Get ready for virtualization


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Storage vendors offer network-based block virtualization in two configurations: combined and split path. Combined-path architectures handle the data and management functions in the same logical design and appear in the following implementations:

  • Appliances. Cloverleaf Communications Inc., DataCore Software Corp., FalconStor Software and IBM Corp. provide their virtualization software on off-the-shelf, Intel-based server hardware. Configured to reside in the data path between the server and storage, they're deployed as either clustered pairs or an N+1 configuration. All traffic for virtualized storage is routed through the appliance.

  • Fibre Channel (FC) director blade. FC directors from Cisco Systems Inc. and Maxxan Systems Inc. support blades that run virtualization software from IBM and FalconStor, respectively. This eliminates the need for separate appliances and centralizes switch and storage hardware.

  • Array-based. Hewlett-Packard (HP) Co., Hitachi Data Systems (HDS) Inc. and Sun Microsystems Inc. extend their respective StorageWorks XP12000, TagmaStore and StorEdge 9900 arrays' existing virtualization functionality to virtualize other vendors' arrays.
Split-path architectures separate the data and control functions so that a different appliance handles each function. These show up in the following ways:

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  • Host-based. StoreAge Networking Technologies' Storage Virtualization Manager (SVM) uses host-based agents in conjunction with a management appliance that splits the data and control paths at the host level. Management of features like replication and snapshots occur over IP, while write I/Os between the server and storage occur on FC unimpeded by the appliance.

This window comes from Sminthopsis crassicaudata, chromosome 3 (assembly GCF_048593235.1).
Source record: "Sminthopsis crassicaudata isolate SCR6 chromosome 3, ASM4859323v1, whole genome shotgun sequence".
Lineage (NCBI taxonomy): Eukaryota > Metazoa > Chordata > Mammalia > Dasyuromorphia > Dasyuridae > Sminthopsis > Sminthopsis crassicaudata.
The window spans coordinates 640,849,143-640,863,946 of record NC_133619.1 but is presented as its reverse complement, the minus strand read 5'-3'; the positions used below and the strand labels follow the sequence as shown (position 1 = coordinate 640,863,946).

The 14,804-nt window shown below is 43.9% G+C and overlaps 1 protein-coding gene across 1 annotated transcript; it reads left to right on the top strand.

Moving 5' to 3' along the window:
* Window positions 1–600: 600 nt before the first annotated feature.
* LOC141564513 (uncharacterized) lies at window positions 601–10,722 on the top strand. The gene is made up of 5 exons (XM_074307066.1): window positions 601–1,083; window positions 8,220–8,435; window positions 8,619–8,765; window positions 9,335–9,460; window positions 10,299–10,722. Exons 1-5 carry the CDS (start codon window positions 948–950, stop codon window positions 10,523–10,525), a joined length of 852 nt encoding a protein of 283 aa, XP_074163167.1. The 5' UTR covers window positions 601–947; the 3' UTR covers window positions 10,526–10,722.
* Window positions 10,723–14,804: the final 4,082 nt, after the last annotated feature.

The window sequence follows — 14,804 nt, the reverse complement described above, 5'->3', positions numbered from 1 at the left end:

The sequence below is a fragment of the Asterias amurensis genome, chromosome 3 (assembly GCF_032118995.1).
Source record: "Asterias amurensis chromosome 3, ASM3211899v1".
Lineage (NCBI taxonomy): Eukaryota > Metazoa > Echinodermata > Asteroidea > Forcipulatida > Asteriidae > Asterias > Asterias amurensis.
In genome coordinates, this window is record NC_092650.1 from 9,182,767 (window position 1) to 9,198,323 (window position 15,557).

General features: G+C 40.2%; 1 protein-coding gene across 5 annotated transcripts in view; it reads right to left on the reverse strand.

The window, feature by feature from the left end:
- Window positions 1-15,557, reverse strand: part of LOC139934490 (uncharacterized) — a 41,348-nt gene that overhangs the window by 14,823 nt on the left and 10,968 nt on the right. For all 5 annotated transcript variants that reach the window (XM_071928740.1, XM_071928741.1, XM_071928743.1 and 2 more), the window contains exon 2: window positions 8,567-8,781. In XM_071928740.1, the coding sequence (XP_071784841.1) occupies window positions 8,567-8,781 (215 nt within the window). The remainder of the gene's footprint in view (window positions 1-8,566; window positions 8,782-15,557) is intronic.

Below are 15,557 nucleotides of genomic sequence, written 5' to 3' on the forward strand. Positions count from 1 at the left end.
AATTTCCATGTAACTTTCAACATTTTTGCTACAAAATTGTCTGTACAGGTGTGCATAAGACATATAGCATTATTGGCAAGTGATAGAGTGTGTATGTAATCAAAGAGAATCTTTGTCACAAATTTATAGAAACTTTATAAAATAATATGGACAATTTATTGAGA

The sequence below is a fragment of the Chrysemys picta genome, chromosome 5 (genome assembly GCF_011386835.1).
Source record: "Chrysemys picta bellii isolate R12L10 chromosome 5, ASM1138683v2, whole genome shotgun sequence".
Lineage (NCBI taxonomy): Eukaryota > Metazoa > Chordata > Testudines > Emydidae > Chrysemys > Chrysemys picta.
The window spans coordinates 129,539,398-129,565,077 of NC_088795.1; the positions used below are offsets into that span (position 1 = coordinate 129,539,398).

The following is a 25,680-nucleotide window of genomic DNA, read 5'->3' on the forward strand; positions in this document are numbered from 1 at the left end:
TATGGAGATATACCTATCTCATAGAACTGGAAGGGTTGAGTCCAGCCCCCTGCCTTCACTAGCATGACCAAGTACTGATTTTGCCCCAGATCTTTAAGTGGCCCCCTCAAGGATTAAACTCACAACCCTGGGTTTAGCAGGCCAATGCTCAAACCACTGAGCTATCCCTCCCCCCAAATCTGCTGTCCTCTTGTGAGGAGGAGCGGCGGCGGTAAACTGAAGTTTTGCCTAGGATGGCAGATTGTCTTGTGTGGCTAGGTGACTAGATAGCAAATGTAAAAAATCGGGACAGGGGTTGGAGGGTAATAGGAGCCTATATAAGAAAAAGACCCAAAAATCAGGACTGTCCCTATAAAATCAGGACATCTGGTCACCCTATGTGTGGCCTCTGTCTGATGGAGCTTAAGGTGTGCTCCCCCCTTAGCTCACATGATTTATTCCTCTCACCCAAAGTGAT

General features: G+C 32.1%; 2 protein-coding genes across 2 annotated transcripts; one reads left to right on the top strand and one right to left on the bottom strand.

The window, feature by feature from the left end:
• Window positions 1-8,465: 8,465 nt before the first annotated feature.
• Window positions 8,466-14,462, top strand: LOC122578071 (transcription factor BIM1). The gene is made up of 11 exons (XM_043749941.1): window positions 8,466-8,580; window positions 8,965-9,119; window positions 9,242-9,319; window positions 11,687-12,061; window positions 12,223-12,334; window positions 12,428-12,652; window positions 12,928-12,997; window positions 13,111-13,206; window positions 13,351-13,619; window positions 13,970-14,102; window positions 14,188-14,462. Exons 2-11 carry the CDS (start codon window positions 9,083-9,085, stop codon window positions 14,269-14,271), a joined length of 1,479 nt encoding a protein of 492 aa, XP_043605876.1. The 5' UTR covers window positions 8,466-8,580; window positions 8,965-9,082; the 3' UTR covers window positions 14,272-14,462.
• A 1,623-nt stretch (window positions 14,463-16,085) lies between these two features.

• Storage Services Platform (SSP). Brocade Communications Systems Inc., Cisco and Troika Networks Inc. offer fabric platforms that allow the data path portion of virtualization software like EMC Corp.'s Invista to be loaded onto them. These platforms deliver the high reliability and performance typically associated with FC switches by removing cache from the switch. They use Application-Specific Integrated Circuits (ASICs) to process FC traffic and execute virtualization software delivered by storage vendors.
Network-based virtualization options
Click here for a comprehensive list of Network-based virtualization options (PDF).
Both approaches require access to the FC director as a blade or through FC connections, as well as the ability to access and manage the LUNs on the storage arrays they virtualize. Also, whether host-based or delivered as part of the SSP, the virtualization functions must be able to manipulate the LUNs presented by the storage arrays by either combining them to create a larger logical volume or carving out just a portion of a LUN and presenting it as a small volume to the host.

The devil, of course, is in the details: There are differences in how vendors configure their hardware, manage cache and handle I/O. For example, vendors with split-path approaches leave cache out of the data path. Split-path providers EMC and StoreAge find it simpler and safer to let cache reside closer to the application server or storage array and to remove the hassles of managing the data in the network cache. Virtualization applications that integrate with switch vendors' SSPs turn control of the I/O processing over to the ASICs on the FC ports on these directors. Vendors contend these switches can process I/Os faster and more effectively than the hardware provided by appliances, arrays or blades.

Despite the differences between combined- and split-path architectures, storage administrators will choose a virtualization product based less on its architecture and more on how comfortable they are with moving into a virtual environment and the vendor lock-in that will likely ensue. Ease of implementation, software code maturity and how the virtualization software is licensed will ultimately drive the wide-scale adoption of this technology.

This was first published in December 2005

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